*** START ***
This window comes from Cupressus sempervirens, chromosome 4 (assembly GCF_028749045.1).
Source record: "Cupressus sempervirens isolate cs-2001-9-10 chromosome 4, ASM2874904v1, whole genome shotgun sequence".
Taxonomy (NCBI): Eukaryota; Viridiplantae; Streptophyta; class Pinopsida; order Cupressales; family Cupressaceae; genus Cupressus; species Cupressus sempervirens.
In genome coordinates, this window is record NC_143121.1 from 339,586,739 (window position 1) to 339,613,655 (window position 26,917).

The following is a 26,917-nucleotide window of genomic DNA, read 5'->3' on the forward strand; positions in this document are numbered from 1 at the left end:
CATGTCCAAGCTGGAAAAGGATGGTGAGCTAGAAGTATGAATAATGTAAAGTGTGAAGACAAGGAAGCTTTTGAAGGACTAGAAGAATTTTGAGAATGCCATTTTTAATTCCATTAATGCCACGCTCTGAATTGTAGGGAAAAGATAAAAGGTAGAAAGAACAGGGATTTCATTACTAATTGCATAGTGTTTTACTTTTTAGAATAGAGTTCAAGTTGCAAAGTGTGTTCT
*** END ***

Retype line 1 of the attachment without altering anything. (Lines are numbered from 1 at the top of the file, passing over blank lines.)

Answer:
This window comes from Cupressus sempervirens, chromosome 4 (assembly GCF_028749045.1).